‘Land value tax’ would be fairer, says Mark Drakeford AM
Welsh Labour AM Mark Drakeford has given his backing to a “land value tax”.
The Cardiff West AM’s championing of the tax comes as the Silk Commission investigates giving the Assembly new fiscal powers.
In an article for the Institute of Welsh Affairs, Mr Drakeford argues land should “should belong to the people” and this would be a progressive tax.
The TaxPayers’ Alliance yesterday warned that the tax was unfair and denied that it was progressive.
He writes: “In Wales – the part of the United Kingdom with the longest tradition of radicalism – we have no difficulty in understanding the notion that land is a resource we share in common, a true ‘common wealth’. As a result of being fixed and fundamental, it should belong to the people.
“Those who have the privilege of ownership should pay something back for that privilege, through a Land Value Tax. Once this is understood and agreed, the serious work of detailed investigation of its pros and cons and its practical implementation here in Wales can begin.”
Mr Drakeford argues that a land value tax has advantages over council tax, stating: “Of course, it would be an alternative to existing forms of taxation, not an addition to them. At its most radical, a land value tax would allow for the abolition of council tax, business rates and stamp duty land tax.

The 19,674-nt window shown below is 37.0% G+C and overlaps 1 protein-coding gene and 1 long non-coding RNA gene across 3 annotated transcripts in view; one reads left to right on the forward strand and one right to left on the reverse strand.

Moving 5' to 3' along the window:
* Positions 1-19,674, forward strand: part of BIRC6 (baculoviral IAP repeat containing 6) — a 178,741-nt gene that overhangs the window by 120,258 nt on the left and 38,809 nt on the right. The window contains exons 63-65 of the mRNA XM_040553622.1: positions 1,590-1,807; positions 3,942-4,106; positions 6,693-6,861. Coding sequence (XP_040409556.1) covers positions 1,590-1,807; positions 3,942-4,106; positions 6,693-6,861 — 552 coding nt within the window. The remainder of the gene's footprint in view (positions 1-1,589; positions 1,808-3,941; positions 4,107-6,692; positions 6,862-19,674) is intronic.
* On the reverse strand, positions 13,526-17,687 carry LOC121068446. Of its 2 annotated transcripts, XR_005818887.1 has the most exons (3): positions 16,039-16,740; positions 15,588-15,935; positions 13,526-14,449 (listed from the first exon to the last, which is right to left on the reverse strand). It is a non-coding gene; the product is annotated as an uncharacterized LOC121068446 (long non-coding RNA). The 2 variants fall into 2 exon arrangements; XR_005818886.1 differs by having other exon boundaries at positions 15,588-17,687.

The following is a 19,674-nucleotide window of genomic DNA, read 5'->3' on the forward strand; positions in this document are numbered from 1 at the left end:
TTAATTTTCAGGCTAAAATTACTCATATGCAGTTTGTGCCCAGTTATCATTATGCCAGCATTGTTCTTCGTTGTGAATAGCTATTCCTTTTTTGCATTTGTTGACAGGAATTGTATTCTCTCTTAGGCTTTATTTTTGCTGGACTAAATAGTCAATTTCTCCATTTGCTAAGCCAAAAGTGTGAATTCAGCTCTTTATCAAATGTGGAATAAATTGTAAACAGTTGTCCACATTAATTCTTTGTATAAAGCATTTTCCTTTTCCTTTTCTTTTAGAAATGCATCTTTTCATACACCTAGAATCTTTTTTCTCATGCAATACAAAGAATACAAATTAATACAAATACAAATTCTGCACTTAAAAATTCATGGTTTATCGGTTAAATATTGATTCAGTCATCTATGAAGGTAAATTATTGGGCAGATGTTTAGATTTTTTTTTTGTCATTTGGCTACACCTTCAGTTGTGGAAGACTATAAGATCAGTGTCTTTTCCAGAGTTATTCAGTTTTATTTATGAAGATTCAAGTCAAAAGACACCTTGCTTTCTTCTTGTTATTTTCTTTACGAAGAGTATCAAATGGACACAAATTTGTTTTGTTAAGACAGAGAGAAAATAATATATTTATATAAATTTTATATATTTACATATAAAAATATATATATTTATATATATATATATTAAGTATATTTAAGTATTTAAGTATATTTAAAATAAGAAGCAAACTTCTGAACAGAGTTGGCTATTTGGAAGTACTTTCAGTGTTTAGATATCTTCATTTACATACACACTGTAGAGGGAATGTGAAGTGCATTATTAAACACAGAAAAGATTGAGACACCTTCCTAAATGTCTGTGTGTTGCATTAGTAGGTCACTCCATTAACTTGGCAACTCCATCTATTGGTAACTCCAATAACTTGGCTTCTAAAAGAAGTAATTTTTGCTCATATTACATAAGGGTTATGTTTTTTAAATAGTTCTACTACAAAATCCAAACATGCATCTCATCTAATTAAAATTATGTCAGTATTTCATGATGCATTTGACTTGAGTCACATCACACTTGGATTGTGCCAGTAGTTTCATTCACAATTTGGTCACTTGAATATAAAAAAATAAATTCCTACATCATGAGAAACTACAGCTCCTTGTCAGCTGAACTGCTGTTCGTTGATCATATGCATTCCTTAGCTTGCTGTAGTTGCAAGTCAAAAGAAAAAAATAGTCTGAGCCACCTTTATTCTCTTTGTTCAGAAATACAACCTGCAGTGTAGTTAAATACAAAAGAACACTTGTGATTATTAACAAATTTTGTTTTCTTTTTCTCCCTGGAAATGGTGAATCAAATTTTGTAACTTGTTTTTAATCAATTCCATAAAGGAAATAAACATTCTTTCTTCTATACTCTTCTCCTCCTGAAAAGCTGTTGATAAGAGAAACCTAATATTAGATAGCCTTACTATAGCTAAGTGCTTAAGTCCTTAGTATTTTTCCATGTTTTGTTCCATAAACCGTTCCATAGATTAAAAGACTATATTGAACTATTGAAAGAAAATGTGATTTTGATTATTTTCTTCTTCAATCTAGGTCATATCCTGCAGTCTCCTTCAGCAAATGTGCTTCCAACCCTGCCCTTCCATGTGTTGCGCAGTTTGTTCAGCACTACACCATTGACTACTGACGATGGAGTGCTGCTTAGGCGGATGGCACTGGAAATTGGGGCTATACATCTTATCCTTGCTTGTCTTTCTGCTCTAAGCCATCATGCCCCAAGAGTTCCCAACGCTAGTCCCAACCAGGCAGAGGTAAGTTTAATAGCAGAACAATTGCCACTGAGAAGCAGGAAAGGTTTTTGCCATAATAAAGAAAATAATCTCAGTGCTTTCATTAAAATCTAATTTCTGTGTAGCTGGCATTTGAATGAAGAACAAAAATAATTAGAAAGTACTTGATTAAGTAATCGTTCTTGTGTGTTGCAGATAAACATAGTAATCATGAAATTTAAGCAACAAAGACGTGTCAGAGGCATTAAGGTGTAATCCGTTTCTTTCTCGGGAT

“Instead it would introduce a levy on the annual rental value of every site in Wales including all residential, commercial and farming land, as well as privately owned estates.
“A major virtue of the change would be that land value tax is a progressive tax. On the other hand, council tax is regressive because it imposes a lower burden on the rich than the poor – and also a lower burden on rich places than poor places. The land value tax reverses that proposition.”
Mr Drakeford said the London Underground Jubilee Line extension from Green Park to Stratford is estimated to have raised property values by £10bn.
He writes: “If only a small part of this windfall had been taxed, it would have paid for the extension very easily.”
However, Robert Oxley, campaign manager of the TaxPayers’ Alliance, said: “The land value tax might look like a simplification of the tax system but it’s neither fair nor progressive.”
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